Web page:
The man before us in this crowded Los Angeles garage, Mustang head honcho Dave Pericak, is about to burst. He knows what the press is about to learn: that there are two muscular rabbits in his hat, and he's going to pull them out with an absolute maximum of hyperactive enthusiasm. We all know the numbers: 305 horsepower for a revitalized V-6 and 412 ponies in the five-liter. 31 miles per gallon for the automatic six, 26 mpg for the stick-shift V-8. What we don't know, or perhaps haven't considered, is the significance --- the context --- of these numbers. There's a Honda Accord sulking outside this garage. Why? It seems Mr. Pericak wishes to make a particular point. Honda is synonymous with fuel efficiency in the minds of the American public, but the Accord V-6 coupe is rated at just 28mpg. As an automatic. As a stick-shift, it gets 25. Take a moment to think about that. A front-wheel-drive Honda coupe can't match the mileage of a rear-wheel-drive ponycar. The antiquated, low-tech, "oxcart-axle" Mustang may be faster and more powerful than the Accord, but we all expected that. Did we expect that it would be more fuel-efficient as well? By the time the relatively rapid press briefing is over, we all understand what's happened here. While Chevrolet was aiming its Camaro at the Mustang, Ford was aiming elsewhere. The V-6 Mustang is a two-fisted blow to the throat of competitors as diverse as the aforementioned Accord and the Hyundai Genesis Coupe. The five-liter takes the core values of that revamped car and adds enough pace to walk away from some very rapid automobiles. And both cars are priced to cause heartburn everywhere from the RenCen to Ingolstadt. Enough numbers. Let's drive. What's a V-6 Mustang? It's a joke, it's a rental, it's a present for teenaged girls. It's certainly not an enthusiast's car. The Mustang has been on the road for more than forty-five years, and the six-pot has never been the model of choice. Hell, the four-cylinder Mustang SVO had more credibility with the fanbase than any of them. Fast-forward to 2010, however, and there is a whole group of customers for whom a V-8 Mustang is simply not an option. Living in high-insurance states like California makes owning a GT impossible for a lot of young drivers. There was an opportunity here, and some bright bulb decided to take advantage of it. My personal definition of "fast car" falls right across the performance of my personal Audi S5. Any car that is faster than an S5 is a "fast car" to me. The V-6 'Stang doesn't quite cut that particular mustard, but it really isn't far off. The new six-speed is precise enough and it feeds all 7000 rpm to a limited-slip differential. The V-6 we tested was not the new Performance Pack, but I was able to push it well beyond reasonable velocities through the infamous L.A. canyons. With the Performance Pack, which includes the brake pads from last year's GT "Track Pack" and a full suite of suspension enhancements, I suspect the V-6 Mustang will stick very close to that 2010 GT in most conditions. As it was, it took severe pavement waves in the middle of eighty-mile-per-hour corners to expose the Achilles heel of the V-6: lack of body control at the rear. That oxcart axle actually handles all but the worst corners just fine, but a little more rebound damping is necessary to keep the weight on the rear wheels. Remember, a Mustang is fundamentally a front-weighted car, so we need to keep the back bumper sniffing along the ground as much as possible. When that bumper soars too high, the rear wheels find themselves a bit short on contact patch and the world goes sideways in a hurry. Keep in mind, however, that this behavior occurs at a pace that a Camaro RS --- or Accord Coupe --- simply don't have the power-to-weight ratio necessary to achieve. Oh yes, power-to-weight. While the manual-transmission Mustang 3.7 weighs just 3,453 pounds, the Camaro RS is closer to 3800. Even the BMW M3 weighs 3700, and it has a tricky carbon-fiber roof that every Jersey boy in America immediately no-cost-deletes in favor of a glass panel. Three hundred-plus pounds is a big deal. On the faux-autocross course set up by Ford to demonstrate the Mustang's handling superiority, every single pound of the difference between it and the Camaro was readily apparent. The two cars aren't really in the same league here, as the Camaro feels like a chop-top Pontiac G8 when it's time to chase cones and the previous Mustang was already dominant in SCCA F-Stock autocross. The big-cube V-6, as an engine type, is rarely very special-feeling on the move, and this variable-valve-timed 3.7 is no exception. With that said, it has at least as much character as any of the competitive set, including the crowd-favorite Nissan VQ. It likes to rev and rewards holding lower gears all the way out to the next corner, bouncing against the limiter with a reasonably cultured growl. When necessary, it will also torque its way up a hill. My co-driver, Michelle "Miss Motormouth" Naranjo, repeatedly idled up some relatively steep hills in fourth gear without so much as a hiccup. I'm not certain if that is more, or less, mechanically sympathetic than holding seven thousand revs for a few hundred feet before the braking zone. I finished my day in the 3.7 convinced that it could hold its own against any car in its price range on a racetrack or fast road. Ford would probably like me to mention that the 2011 Mustang V-6 is the first car in history to deliver both 305 horsepower and 31 miles per gallon, so I've done so in this sentence. I'm more impressed by the fact that it costs $22,995 and will probably run a flat fourteen-second quarter. As good as the V-6 is, and it's really quite good, those of us with a little more cash to spare, or residence in a Midwestern state where it's still possible to insure V-8 ponycars, will still prefer the 5.0. I could write sonnets for this engine. From the moment the soft-start electronics bring it to life, the four-cam mill immediately begins seducing everyone within hearing range. It simply sounds terrific throughout the rev range, from the basso profundo at idle to the NASCAR wail at seven thousand. Down Topanga Canyon Road, I repeatedly snicked the six-speed into third gear and flashed past traffic with all the slingshot madness of an aircooled Porsche Turbo. Make no mistake: this is a fast car. My S5 wouldn't stand a chance in hell in a straight line. Nor would corners offer any chance for the Audi to make up ground. Ford's made the Brembo brakes from the 2010 GT500 optional, and while they still aren't enough brake to suit my taste, they will provide much better service than the indifferent sliding-calipers that come standard. Keep in mind that this car is as fast over a winding road as a GT500, perhaps slightly faster when the curves come particularly thick and fast. A racetrack would be required to understand the full range of the five-liter's capabilities, and no doubt we will arrange to run one around VIR or Mid-Ohio as soon as practicable. About a year ago, I found that the 2010 GT was rather quick on the back roads, but this 2011 is far faster. Ford had a demonstration set up for us at Camarillo Airport: the auto-tranny 5.0 versus the auto-tranny Camaro SS. It was a "set up" in the truest sense of the term, as the self-shifting Camaro is twenty-six horses down on the six-speed, but the results left no room for interpretation. I was personally .6 seconds faster through the eighth-mile in the Mustang than I was in the Camaro. It seems reasonable to assume that both automatic and manual V-8 Mustangs will run very low twelve-second quarters. The 2011 GT500 will have to be very quick indeed to have a useful performance gap over this car, but our early information indicates that this will be the case. A skilled driver should be able to glue this ponycar to the bumper of an E92 M3 on many road courses, and since the M3 is considered excellent value at a typical transaction price of sixty-five grand, the fact that a 2011 Mustang 5.0 can be acquired for half that makes it an even better one. I personally dislike sounding like what is commonly called an "advocate" in the world of automotive media, but in this case it's difficult to construct an alternate approach. The 2011 Mustang V-6 is a damned good car, and it's important for a number of reasons. The five-liter, on the other hand, is better than damned good. Unless your shopping list starts at Gallardo money, it should include a Mustang 5.0, preferably with the Brembo brakes and with the full SYNC/nav system. I ran into Dave Pericak at the end of my Mustang day. He still looked like a man who had personally pulled a few rabbits out of his hat. I don't blame him. I'd like to take one of those rabbits and pull it all the way to my garage.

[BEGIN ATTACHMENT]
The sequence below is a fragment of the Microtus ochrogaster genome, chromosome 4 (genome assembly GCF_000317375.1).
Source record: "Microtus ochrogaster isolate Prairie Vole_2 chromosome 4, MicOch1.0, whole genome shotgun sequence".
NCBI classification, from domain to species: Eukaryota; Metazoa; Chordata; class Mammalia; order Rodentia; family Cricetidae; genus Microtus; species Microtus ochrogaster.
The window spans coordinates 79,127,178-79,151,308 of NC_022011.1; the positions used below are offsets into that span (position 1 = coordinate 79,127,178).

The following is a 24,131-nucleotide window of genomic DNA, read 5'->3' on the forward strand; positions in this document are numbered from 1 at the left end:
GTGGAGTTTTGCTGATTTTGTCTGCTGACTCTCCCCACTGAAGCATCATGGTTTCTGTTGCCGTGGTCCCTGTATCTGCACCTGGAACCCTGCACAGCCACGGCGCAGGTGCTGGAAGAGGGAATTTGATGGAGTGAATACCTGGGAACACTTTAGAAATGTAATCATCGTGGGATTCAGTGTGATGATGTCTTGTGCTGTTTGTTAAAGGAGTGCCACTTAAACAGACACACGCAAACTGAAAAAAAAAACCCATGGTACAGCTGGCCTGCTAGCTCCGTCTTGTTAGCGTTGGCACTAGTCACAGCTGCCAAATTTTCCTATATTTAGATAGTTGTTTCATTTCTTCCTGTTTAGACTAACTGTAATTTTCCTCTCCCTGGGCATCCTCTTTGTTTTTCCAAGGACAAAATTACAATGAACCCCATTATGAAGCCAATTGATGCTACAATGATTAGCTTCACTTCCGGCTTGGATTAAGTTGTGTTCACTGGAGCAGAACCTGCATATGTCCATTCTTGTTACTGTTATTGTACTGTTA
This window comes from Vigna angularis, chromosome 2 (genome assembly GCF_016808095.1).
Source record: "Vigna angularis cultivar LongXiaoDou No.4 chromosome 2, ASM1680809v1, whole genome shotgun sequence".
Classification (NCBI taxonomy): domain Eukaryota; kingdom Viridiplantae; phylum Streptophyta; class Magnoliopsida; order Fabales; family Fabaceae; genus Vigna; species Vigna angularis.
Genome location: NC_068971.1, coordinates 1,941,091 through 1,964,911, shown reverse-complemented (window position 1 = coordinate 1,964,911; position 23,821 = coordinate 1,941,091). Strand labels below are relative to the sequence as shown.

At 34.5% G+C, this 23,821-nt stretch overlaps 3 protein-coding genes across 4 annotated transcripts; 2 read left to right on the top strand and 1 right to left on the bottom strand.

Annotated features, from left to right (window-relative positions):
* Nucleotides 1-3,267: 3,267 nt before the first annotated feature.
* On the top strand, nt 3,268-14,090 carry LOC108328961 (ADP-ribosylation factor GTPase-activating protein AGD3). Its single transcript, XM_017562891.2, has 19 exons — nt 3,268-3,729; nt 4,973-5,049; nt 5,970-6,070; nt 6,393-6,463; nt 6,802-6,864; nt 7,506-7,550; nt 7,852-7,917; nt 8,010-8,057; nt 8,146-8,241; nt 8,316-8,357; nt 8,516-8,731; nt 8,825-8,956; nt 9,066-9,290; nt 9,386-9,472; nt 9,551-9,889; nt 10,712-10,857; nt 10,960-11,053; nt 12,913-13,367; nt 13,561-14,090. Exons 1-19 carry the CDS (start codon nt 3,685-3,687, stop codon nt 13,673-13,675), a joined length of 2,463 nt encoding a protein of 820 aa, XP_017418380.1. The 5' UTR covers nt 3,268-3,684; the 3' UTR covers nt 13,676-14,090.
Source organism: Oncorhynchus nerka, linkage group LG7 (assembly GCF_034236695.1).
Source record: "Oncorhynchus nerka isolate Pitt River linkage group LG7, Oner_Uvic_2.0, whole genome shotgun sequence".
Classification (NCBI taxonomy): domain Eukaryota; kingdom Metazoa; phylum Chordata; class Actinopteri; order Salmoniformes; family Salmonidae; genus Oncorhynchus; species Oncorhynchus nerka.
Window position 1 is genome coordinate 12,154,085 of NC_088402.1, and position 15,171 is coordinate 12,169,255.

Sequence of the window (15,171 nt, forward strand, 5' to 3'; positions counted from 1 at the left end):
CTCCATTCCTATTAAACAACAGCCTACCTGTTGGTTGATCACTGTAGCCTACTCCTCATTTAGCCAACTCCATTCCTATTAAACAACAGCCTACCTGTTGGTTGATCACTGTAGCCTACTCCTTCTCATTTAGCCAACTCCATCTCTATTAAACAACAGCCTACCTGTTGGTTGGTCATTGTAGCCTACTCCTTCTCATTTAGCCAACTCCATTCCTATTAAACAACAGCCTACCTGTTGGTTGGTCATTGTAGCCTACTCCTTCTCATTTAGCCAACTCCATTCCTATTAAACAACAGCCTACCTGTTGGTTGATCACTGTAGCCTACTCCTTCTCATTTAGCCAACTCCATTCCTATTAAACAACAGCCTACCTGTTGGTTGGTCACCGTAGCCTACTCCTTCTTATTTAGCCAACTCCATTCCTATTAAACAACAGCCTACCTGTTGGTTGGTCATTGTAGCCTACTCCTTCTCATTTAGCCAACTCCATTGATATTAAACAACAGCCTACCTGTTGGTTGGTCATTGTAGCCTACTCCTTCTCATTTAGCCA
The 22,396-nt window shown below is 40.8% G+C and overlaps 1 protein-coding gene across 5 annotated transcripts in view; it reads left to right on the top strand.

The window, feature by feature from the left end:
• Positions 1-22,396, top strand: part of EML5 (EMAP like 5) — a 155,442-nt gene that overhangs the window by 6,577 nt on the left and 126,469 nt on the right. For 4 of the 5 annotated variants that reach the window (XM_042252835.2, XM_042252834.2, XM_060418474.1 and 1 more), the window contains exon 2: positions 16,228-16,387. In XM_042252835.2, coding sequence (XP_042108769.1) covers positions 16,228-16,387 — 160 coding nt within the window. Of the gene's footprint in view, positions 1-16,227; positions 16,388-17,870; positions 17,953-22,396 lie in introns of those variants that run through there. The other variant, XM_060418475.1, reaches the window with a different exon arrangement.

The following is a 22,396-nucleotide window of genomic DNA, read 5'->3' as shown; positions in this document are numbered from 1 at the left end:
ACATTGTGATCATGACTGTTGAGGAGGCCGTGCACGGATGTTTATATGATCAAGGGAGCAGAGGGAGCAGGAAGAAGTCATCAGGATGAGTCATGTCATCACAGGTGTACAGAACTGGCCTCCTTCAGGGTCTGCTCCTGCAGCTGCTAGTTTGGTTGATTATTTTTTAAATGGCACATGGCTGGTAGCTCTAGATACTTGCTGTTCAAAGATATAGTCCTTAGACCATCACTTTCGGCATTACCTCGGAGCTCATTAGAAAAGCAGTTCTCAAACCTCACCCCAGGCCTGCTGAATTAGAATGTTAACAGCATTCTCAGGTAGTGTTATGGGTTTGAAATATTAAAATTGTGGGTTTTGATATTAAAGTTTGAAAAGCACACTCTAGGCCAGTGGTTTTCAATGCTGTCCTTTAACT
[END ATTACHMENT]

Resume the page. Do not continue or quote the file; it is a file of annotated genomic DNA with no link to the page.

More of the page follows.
2009 LA Auto Show – 2011 Mustang V-6 Performance Package: The Camaro isn’t the only competitor who should worry.